Watch for articles about classical Christian education, from the philosophical to the practical. We will include reflections on Scripture, poetry, philosophy, literature, summaries of relevant books and films, articles, podcasts, and “best practice” tips from fellow travelers on this journey toward lives well lived.
Formation is at the heart of classical Christian education. This is no small task. As James K.A. Smith observes in You Are What You Love, we are daily being formed by participation, often unintentional, in ubiquitous secular liturgies. Many of those liturgies are making the work of educators and parents more difficult. We believe classical Christian classrooms and homes can and should be spaces for intentional and powerful counter liturgies and formation. We encourage you to listen to Restless Devices: Christian Formation in a Digital World, a Calvin University January Series talk by Felicia Wu Song. Join us as we practice liturgies designed to form us, not for “permanent connectivity” through devices, but rather for permanent communion through Christ.
We welcome Mrs. Tellinghuisen back to the CCE Corner. This reflection for Epiphany was written last year for her church, Fifth Reformed, where she serves as a liturgical consultant and writer.
“The Twelve Days of Christmas” is not just a festive song about some extravagant (yet impractical) gift giving. They are days of the true Christmas season: the liturgical season of Christmastide, which brings us to Epiphany (January 6, by the calendar, with Epiphany Sunday celebrated on the 6th or the Sunday following it), and the beginning of Ordinary Time, the period before Lent.
Epiphany commemorates the visit of the Magi and the manifestation of the Light of the World to all those in the world. (The word comes from a Greek word meaning manifestation or appearance.) The kings are individual characters, uniquely situated in time and history, but they are representative of the Gentiles and the truth that salvation through Jesus is available to all. The Gift came to us all because God loves us all.
Read the rest of the meditation as featured in the Reformed Worship blog.
In C.S. Lewis’s The Horse and His Boy, a terrifying chase by lions ends with two horses and two children barely escaping across a narrow inlet of the sea. As the four gather their wits, Bree, a talking Narnian horse, lays out the plan: “And now that we’ve got the water between us and those dreadful animals, what about you two humans taking off our saddles and our all having a rest and hearing one another’s stories.” Bree asks one of the humans to speak first, and the narrator tells us: “Aravis immediately began, sitting quite still and using a rather different tone and style from her usual one. For in Calormen, story-telling (whether the stories are true or made up) is a thing you’re taught, just as English boys and girls are taught essay writing. The difference is that people want to hear the stories, whereas I never heard of anyone who wanted to read the essays.”*
It’s a humorous comparison of genres but one that might make those of us in classical education a little defensive. A philosopher by training, I feel the need to explain, “Well, joking aside, Lewis actually thought essays were important and interesting too…” We shouldn’t be quick to set aside Lewis’s primary point though: stories are powerful. They grab our attention, engage the imagination, arouse emotions, direct passions, shape beliefs. In short, they form us. While it is important to train students in logic and analytical reading and writing, we have to admit that stories are important too—probably more important. As Jennifer Holberg writes in Nourishing Narratives: The Power of Story to Shape our Faith, “[N]o matter what one’s childhood—even if one was not or is not really much of a reader—we are all profoundly story-shaped people. We live in a world that, for better or worse, most often seems to process through narrative, not facts.”** Trinitas is a school built on stories—on God’s story, and on the myriad stories that point us to Him.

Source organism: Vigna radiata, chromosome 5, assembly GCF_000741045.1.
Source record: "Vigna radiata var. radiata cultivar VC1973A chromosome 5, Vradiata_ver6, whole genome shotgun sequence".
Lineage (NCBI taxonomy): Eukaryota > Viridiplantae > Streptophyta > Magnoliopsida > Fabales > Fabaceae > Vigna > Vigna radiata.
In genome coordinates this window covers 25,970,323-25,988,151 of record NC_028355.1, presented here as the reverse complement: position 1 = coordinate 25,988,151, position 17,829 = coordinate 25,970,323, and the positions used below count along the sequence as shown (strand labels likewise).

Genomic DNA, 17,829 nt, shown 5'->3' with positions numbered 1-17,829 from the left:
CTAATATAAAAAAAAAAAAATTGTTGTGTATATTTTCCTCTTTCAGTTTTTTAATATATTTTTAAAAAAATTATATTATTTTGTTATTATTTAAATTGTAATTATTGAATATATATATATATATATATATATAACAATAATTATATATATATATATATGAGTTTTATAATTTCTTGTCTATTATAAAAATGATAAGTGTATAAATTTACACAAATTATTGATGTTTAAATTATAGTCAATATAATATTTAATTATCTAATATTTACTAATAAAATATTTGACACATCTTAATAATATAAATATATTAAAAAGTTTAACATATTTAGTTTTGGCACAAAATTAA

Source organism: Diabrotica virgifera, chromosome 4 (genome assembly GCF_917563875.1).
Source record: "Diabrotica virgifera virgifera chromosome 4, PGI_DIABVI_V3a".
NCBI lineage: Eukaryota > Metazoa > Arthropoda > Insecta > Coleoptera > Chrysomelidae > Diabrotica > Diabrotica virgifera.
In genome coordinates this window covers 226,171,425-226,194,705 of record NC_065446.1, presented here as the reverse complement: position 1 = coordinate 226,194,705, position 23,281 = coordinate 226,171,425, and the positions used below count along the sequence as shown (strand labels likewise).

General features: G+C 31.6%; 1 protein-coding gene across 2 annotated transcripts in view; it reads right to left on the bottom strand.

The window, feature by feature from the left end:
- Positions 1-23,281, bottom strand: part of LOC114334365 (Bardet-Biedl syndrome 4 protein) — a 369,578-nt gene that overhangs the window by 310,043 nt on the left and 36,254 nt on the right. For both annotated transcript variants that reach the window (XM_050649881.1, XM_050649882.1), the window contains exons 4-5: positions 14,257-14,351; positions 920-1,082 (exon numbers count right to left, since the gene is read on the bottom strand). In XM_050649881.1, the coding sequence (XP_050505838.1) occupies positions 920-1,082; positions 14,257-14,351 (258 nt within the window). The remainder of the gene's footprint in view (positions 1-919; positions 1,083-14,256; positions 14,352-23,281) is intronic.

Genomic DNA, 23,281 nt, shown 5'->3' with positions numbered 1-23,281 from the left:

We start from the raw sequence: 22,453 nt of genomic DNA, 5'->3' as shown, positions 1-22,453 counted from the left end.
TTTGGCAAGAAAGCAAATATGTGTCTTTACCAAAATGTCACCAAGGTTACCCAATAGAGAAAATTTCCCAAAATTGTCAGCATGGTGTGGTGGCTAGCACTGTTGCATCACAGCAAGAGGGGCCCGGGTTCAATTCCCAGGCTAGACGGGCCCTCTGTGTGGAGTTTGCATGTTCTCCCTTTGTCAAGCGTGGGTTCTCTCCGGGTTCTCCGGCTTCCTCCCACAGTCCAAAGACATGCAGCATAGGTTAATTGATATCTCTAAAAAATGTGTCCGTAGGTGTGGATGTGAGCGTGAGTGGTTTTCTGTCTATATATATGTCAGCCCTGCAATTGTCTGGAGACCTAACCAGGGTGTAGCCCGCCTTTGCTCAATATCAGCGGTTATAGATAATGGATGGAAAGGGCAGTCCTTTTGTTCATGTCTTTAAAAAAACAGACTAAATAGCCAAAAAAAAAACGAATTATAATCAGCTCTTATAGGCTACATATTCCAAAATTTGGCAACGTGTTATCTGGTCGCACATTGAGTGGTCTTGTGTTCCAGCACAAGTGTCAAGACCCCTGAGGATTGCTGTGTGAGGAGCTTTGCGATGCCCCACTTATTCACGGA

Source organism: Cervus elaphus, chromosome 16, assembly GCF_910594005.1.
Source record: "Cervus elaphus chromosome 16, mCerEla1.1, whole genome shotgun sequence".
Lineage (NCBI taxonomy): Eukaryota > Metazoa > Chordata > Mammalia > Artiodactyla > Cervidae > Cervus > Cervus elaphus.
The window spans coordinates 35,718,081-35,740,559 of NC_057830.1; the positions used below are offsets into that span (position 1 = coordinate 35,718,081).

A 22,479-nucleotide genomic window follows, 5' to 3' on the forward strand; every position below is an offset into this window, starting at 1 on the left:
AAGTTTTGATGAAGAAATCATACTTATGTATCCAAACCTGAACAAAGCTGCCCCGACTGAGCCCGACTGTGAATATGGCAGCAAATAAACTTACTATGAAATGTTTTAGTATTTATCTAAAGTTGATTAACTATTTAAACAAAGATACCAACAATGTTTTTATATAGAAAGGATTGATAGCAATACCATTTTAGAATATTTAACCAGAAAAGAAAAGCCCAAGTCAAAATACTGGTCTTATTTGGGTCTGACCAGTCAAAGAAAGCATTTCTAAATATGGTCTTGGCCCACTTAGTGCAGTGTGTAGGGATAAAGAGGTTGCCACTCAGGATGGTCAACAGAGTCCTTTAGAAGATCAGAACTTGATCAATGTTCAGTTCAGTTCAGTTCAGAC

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Mrs. Tellinghuisen returns to the CCE Corner to share about last week’s chapel guests, her seminary program, and the importance of hiding God’s word in our hearts.
There’s a delicate balance to be found between the task of learning and the joy of learning. These two things are not mutually exclusive, but they don’t always overlap. Sometimes the learning process is hard and doesn’t leave us feeling joyful. We may, even in moments of frustration and impatience, have a sense of satisfaction that we are growing in knowledge (hopefully wisdom too). But we might not call that joy.
This is food for thought in a classical school that has high standards and lofty expectations. We ask a lot of our students. (Case in point, how many middle schoolers do you know who study Greek?) Each day at Trinitas is full, for our curriculum is full. And each day, a certain amount of work needs to happen. Facts must be taught. Concepts must be applied. Assessments must be given. There are learning tasks that must happen in a classroom. Of course, how that happens makes all the difference. The goal of teaching is transformation, but we all know that knowledge alone can’t transform hearts.
The challenge for a Christian classical school is even greater. We have Bible classes. We have Bible memorization assignments that, yes, are graded work. But even if we know that memorization is important and good for our kids (good for adults too), we may wonder—Is this assignment being presented as a joy as well as a task? Is it being received as a joy and not just a task?